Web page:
I want to tell you about something that has happened to me twice, in the span of just a few days. Then I will try to draw out an edifying lesson from it.
Last Sunday, I was reading one of Peter Leithart’s books — Ascent of Love — to accompany my reading of the Divine Comedy. In the section I read, Peter referred to “Euhemerism,” a theory that taught that the “gods of the myths were once men, and their exploits were the exploits of ancient kings” (p. 19). I was familiar with this view, but thought it was just something that some people thought. I had recently been reading Lactantius, and he does that a lot. I just didn’t know there was a name for it, and if someone had told me there was a name for it and that I should guess, I wouldn’t have hazarded Euhemerism.
So then, last night, I was reading Brewer’s Dictionary of Phrase and Fable — trying, as I do, to read a couple pages a night (yes, I know, leave me alone). And what should I happen to read but the entry for Euhemerus, a Greek philosopher of the 4th century, B.C., who developed the idea that the gods were actually ancient kings and heroes of extraordinary ability. Huh, thinks I. Why does God want me to learn about and remember Euhemerism?
Okay, that was odd. Then this happened today.At work my library is being reorganized, and so there are discombobulated and rearranged books everywhere. I glanced to the right of my computer, and saw a book called The Effective Executive. I took it down to see who wrote it (Peter Drucker), and opened it at random. I read a section that said that time, when gone, was gone forever. The richest man in the world can’t buy himself more time. I put the book back. Maybe I will read it some time, maybe not. Then this evening, I picked up one of the books I am currently reading (Crazy Busy by Kevin Deyoung, quite a good one), resumed reading where I had left off last night, and ran spang into the very same quote by Drucker.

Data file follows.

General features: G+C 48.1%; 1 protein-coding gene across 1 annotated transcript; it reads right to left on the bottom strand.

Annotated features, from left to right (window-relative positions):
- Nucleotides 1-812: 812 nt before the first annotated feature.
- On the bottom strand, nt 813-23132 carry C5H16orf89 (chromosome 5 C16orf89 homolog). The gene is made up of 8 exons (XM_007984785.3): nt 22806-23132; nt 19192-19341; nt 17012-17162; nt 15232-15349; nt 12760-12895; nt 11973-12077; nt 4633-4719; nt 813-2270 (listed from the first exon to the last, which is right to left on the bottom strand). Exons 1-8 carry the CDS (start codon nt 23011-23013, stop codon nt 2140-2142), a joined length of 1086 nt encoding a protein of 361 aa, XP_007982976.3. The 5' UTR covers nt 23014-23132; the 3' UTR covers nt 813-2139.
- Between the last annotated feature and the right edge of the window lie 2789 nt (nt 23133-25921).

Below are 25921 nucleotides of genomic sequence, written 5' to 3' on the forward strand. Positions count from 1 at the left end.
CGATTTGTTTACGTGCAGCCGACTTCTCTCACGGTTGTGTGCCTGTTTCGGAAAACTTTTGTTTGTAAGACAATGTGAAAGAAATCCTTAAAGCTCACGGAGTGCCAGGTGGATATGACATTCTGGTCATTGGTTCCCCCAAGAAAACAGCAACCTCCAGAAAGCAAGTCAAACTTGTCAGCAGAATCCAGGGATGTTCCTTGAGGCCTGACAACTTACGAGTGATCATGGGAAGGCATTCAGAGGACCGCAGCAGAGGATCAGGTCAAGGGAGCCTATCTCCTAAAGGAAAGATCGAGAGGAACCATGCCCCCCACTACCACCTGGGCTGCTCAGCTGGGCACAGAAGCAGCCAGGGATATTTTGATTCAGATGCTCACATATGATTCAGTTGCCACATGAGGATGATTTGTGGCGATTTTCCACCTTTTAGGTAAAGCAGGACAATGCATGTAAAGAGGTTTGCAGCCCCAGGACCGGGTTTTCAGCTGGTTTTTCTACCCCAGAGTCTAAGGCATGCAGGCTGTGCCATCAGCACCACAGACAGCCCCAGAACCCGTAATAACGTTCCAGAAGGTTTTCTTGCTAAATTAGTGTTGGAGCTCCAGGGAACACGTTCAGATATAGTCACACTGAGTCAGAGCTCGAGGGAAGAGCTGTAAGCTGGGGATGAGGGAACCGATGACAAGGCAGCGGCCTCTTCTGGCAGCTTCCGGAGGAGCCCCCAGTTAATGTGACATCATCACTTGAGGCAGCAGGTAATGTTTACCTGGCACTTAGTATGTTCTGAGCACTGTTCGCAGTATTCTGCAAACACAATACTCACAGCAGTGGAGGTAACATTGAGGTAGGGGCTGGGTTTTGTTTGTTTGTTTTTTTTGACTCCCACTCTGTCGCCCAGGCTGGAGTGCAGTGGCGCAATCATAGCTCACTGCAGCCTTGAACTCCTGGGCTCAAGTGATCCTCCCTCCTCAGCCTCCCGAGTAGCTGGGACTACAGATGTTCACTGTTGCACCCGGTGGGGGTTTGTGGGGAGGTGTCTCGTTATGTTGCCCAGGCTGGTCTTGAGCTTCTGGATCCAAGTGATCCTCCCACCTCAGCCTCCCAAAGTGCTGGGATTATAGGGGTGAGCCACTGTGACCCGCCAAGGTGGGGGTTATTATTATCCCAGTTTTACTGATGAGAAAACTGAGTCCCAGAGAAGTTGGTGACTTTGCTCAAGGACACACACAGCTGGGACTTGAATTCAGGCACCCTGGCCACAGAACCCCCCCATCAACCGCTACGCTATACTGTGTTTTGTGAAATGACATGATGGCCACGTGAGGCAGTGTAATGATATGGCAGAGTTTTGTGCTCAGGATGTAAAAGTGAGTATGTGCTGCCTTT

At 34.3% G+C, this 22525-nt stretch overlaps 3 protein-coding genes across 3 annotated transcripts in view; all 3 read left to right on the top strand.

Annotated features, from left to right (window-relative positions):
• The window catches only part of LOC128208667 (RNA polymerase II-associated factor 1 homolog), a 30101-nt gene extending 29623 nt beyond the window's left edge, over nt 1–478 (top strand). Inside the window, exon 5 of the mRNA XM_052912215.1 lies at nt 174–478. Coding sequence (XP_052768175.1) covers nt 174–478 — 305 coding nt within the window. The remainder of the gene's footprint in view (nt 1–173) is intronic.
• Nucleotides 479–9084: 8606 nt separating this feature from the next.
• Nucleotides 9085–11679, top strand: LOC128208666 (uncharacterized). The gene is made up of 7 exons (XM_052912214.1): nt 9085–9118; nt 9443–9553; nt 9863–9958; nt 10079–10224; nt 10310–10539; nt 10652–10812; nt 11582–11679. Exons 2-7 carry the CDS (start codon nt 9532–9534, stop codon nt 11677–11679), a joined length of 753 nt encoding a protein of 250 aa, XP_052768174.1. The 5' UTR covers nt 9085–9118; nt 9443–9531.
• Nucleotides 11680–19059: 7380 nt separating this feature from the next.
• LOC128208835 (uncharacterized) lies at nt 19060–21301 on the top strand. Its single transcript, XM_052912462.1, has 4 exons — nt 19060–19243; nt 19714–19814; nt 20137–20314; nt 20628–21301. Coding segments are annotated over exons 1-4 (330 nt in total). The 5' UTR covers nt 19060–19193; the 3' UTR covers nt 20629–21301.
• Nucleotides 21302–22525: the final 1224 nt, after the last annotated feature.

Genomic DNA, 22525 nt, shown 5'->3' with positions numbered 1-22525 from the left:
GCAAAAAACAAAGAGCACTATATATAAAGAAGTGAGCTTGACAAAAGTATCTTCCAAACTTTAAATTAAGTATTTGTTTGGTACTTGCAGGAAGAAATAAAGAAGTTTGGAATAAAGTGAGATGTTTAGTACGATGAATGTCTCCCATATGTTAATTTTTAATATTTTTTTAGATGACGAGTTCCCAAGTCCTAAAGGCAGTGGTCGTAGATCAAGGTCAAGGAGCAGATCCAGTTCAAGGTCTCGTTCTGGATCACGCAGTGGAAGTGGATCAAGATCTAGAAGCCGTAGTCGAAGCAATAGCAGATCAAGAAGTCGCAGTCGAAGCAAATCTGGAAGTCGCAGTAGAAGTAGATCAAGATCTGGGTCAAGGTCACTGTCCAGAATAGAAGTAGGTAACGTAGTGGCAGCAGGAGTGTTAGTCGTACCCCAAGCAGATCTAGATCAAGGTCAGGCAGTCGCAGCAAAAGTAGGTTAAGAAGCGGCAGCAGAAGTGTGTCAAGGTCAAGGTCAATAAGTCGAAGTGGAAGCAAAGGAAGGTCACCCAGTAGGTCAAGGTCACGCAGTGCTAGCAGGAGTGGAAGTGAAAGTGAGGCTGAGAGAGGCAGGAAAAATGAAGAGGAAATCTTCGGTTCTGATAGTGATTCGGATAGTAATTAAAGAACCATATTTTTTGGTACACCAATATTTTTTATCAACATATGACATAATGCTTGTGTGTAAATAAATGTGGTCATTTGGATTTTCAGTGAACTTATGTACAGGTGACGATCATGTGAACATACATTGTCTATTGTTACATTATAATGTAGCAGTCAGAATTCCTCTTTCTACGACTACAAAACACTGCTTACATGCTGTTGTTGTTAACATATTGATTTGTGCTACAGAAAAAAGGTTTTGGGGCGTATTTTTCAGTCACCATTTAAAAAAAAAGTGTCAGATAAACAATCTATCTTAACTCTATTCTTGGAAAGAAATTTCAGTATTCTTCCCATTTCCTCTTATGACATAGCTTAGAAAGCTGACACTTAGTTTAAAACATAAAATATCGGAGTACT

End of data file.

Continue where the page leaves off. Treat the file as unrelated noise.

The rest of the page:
Now is somebody trying to get my attention? If so, is it so that I will be able to make a tantalizing point about how time has vanished for all the ancient kings, as Euhemerus would have us believe? And that they would have been more effective ancient kings had they only listened to Drucker? Or is the point a broader one — i.e. that the universe is kind of squirrely?
I am inclined to the latter view, and here is where I will try to be edifying.
Odd, squirrely, or spooky things do happen. Some people are dull enough to not ever notice, and some of our more excitable brethren notice all such events and then some, and start whispering to one another that “it’s a sign.”
But the universe is not governed by impersonal forces, grinding away. The universe is a spoken world — everything that happens has all the force of triune personality behind it. Sometimes we notice, and most of the time we don’t. Chesterton commented that we ought to notice every time, even when the repetitions make us think everything must be on cruise control. No, Chesterton says — the personality behind all this is infinitely childlike, and loves repetition. He also loves the change up pitch, and I think it is because He likes the looks on our faces.
When we read Scripture, we know that God is speaking, and we also are privileged to know what He is saying. When we look at the stars come out, or listen to a pheasant call, or ponder weird circumstances like this one, we also know that God is speaking. I am encouraged by this, but that doesn’t mean that I can make out the particulars of what He is saying. When Saul of Tarsus was converted, the men with him heard the noise (Acts 9:7), but couldn’t make out what the voice was saying (Acts 22:9). But even though they didn’t know what was being said (the way Saul did), they still knew that something big was up. God can speak through the mere fact of His speaking, and not just through the content of it.
Special revelation is crammed with content, and there is nothing like it. But nothing God reveals is contentless.